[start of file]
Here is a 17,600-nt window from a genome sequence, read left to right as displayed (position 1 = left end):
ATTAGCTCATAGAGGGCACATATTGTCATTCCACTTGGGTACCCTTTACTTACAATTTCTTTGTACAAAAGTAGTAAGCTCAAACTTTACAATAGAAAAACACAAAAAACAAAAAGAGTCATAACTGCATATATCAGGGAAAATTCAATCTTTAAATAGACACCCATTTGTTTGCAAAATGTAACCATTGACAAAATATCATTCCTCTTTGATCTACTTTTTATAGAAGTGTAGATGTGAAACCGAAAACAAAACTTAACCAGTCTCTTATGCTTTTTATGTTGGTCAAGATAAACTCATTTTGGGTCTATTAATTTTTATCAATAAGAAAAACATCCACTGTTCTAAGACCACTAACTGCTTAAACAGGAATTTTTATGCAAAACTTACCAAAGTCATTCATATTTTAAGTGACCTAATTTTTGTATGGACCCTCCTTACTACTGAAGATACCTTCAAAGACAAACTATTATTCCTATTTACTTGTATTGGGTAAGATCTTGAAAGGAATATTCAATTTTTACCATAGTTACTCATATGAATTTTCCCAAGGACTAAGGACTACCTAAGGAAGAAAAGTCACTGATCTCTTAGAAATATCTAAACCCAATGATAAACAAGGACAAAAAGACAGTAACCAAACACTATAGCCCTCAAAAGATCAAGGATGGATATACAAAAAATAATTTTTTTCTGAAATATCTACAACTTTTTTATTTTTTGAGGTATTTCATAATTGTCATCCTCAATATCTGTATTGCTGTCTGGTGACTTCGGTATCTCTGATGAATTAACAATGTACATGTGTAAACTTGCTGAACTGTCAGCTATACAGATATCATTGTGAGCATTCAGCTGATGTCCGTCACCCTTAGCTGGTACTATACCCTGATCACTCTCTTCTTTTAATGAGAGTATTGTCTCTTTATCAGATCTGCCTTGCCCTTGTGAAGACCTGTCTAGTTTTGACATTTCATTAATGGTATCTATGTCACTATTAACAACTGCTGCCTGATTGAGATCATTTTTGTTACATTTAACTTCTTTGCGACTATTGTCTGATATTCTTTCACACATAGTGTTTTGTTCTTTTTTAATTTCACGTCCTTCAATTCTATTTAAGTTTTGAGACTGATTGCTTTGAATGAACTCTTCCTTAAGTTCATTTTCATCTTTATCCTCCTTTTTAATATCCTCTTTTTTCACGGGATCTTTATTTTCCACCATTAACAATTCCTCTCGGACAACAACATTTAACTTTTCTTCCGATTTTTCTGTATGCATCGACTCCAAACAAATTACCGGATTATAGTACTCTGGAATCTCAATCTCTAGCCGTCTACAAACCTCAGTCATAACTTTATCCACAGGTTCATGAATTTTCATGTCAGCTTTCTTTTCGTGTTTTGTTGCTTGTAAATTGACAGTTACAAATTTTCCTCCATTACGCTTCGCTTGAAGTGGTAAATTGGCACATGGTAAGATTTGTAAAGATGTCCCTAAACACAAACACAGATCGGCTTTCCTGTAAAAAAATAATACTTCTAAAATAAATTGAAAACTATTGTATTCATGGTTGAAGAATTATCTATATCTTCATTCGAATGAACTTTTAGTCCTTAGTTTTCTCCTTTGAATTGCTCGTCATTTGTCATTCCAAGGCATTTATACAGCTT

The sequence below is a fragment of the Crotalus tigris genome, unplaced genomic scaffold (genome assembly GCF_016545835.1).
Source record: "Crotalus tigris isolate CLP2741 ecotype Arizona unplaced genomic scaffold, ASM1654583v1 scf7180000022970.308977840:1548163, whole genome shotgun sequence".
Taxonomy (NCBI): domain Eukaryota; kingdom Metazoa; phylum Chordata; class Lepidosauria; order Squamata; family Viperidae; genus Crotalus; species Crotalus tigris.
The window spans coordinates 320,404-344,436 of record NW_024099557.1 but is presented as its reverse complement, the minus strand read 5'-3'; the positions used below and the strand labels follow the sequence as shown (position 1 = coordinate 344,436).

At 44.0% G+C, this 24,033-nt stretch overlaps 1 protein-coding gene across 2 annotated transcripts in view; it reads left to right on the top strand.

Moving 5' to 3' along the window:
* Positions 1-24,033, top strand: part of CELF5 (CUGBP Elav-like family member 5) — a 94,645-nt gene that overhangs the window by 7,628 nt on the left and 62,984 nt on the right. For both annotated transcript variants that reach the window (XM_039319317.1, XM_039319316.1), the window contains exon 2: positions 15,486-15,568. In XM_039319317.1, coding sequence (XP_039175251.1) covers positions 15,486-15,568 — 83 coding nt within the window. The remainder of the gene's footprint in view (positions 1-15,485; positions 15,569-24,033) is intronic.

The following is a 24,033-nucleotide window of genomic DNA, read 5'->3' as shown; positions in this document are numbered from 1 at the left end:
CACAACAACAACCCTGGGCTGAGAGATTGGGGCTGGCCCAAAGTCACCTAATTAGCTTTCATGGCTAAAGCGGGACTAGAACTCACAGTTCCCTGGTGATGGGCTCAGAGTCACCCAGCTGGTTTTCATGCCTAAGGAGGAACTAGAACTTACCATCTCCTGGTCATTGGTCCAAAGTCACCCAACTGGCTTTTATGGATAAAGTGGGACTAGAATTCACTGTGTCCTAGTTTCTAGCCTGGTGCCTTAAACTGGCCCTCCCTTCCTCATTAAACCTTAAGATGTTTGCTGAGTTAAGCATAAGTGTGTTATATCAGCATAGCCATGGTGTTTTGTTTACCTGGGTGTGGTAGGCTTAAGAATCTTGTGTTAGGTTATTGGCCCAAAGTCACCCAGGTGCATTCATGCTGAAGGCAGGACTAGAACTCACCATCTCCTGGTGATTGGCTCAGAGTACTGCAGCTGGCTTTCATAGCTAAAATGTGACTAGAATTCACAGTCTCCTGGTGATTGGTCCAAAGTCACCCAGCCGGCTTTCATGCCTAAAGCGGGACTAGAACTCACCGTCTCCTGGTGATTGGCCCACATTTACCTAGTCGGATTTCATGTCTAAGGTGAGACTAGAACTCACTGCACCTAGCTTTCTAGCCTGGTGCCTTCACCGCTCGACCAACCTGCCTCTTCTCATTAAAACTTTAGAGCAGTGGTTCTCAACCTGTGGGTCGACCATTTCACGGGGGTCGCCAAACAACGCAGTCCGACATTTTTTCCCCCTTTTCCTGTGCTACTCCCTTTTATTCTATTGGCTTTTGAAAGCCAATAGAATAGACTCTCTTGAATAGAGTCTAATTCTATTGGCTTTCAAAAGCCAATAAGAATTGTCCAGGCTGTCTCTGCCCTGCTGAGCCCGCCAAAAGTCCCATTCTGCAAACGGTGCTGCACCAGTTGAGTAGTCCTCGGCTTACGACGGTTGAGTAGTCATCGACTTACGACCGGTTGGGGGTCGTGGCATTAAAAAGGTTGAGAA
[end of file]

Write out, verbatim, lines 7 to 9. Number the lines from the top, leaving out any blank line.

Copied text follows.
At 44.0% G+C, this 24,033-nt stretch overlaps 1 protein-coding gene across 2 annotated transcripts in view; it reads left to right on the top strand.

Moving 5' to 3' along the window:
* Positions 1-24,033, top strand: part of CELF5 (CUGBP Elav-like family member 5) — a 94,645-nt gene that overhangs the window by 7,628 nt on the left and 62,984 nt on the right. For both annotated transcript variants that reach the window (XM_039319317.1, XM_039319316.1), the window contains exon 2: positions 15,486-15,568. In XM_039319317.1, coding sequence (XP_039175251.1) covers positions 15,486-15,568 — 83 coding nt within the window. The remainder of the gene's footprint in view (positions 1-15,485; positions 15,569-24,033) is intronic.